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[Images above] Credit: NIST


Toward higher nanopatterning resolution with molecules that fill nanogaps better

Researchers at Tokyo University of Science performed molecular dynamics simulations to elucidate the molecular features that govern the filling process at nanoscales. The results showed that molecules with viscosity higher than 92 mPa.s could not fill the trenches. This knowledge can help improve use of ultraviolet nanoimprint lithography.

Graphene oxide membranes reveal unusual behavior of water at the nanoscale

Researchers from UNSW Sydney, University of Duisburg-Essen, GANIL, and Toyota Technological Institute discovered that, in the case of graphene oxide membranes and water, having more pores in the membrane does not necessarily allow more water through.

2D materials for next generation computing

Researchers outlined the most promising fields of applications of 2D materials, as well as the challenges that still need to be solved to see the appearance of high-tech products enabled by 2D materials.


A nanofluidic osmotic energy generator

Researchers at Beijing University of Technology used the classical interfacial polymerization method to fabricate covalent organic frameworks. The resulting ultrathin and large-area membrane featured abundant and ordered 1D nanochannels, a smooth surface, and was self-standing.

Phase-change material tech to store thermal energy, solar electricity in buildings

Lawrence Berkeley National Laboratory researchers developed a dynamically tunable phase change material that can be used to store both thermal energy and electricity. They used a dual-ion battery to electrochemically modify salt concentration in the PCM, which changed its melting temperature in a reversible and dynamic manner.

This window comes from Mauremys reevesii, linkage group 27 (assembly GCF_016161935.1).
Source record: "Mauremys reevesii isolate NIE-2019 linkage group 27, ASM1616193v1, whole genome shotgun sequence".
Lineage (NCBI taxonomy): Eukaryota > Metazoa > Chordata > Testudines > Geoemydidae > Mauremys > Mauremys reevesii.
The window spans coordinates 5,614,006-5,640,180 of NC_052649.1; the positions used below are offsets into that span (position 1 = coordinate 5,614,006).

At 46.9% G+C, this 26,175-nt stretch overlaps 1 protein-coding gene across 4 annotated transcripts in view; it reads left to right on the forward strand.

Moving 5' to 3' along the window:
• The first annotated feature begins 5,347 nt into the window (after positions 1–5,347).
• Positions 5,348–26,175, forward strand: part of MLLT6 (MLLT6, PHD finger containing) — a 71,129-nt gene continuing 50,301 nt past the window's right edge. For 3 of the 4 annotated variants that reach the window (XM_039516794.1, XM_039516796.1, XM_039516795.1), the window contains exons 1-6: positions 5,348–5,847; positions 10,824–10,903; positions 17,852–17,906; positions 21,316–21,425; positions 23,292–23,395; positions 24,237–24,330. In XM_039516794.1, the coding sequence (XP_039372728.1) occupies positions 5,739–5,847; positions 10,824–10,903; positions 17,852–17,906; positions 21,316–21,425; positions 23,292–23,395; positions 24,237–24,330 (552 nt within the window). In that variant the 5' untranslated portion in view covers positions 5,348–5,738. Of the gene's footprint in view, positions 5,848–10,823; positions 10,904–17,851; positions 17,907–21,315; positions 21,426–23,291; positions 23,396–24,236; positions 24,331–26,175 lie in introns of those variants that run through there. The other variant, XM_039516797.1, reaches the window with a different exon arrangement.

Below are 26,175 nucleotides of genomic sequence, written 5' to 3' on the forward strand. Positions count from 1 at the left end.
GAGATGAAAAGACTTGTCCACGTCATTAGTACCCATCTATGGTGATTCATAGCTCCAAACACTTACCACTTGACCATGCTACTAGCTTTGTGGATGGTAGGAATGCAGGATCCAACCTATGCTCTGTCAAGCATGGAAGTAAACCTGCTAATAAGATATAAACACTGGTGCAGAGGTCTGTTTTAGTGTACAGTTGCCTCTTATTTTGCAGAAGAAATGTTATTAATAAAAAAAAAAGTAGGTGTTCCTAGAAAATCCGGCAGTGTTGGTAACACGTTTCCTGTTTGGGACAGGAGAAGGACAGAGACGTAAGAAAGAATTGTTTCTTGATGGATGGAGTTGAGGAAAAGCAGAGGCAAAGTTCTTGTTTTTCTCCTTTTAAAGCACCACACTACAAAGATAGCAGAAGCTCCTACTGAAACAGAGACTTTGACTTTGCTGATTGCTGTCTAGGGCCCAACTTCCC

Silicon microparticles innovation enhances performance of lithium-ion batteries

Researchers at Japan Advanced Institute of Science and Technology developed a core-shell type material consisting of a silicon microparticle core coated in a layer of carbon, with silicon oxycarbide black glasses then grafted on. The material displayed a 99.4% retention of energy capacity after 775 cycles of charging and discharging.


Shrimp shell nanoparticles make cement much, much stronger

Researchers created nanocrystals and nanofibers of chitin, the second most abundant biopolymer in nature, from waste shrimp shells. When this chitin was added to cement paste, the resulting material was up to 40% stronger.


Force model for grinding leucite glass-ceramics

Harbin Institute of Technology researchers developed a force model for grinding leucite glass-ceramics. Leucite glass-ceramics are widely evaluated for use as high-performance dental materials, but due to their high brittleness, they are difficult to machine.

Fracture properties of steel fiber reinforced concrete using novel 3D mesoscale model

Researchers led by Nanjing University of Aeronautics and Astronautics investigated the size effect on fracture properties of notched steel fiber reinforced concrete structural members under quasi-static bending loading. They used a 3D two-phase mesoscale model that accounts for random orientation and distribution of steel fibers in the concrete matrix.

Superb semiconductor keeps its cool

Researchers showed that cubic boron arsenide has a unique combination of properties: it is a speedy conductor of both electrons and positive charges and also one of the best thermal conductors ever measured.

Scientists improve the power output of triboelectric nanogenerators with carbon particles

Researchers at Gwangju Institute of Science and Technology found a charge confinement layer with mesoporous carbon enables high surface charge densities in triboelectric generator materials, improving their power output and commercialization potential.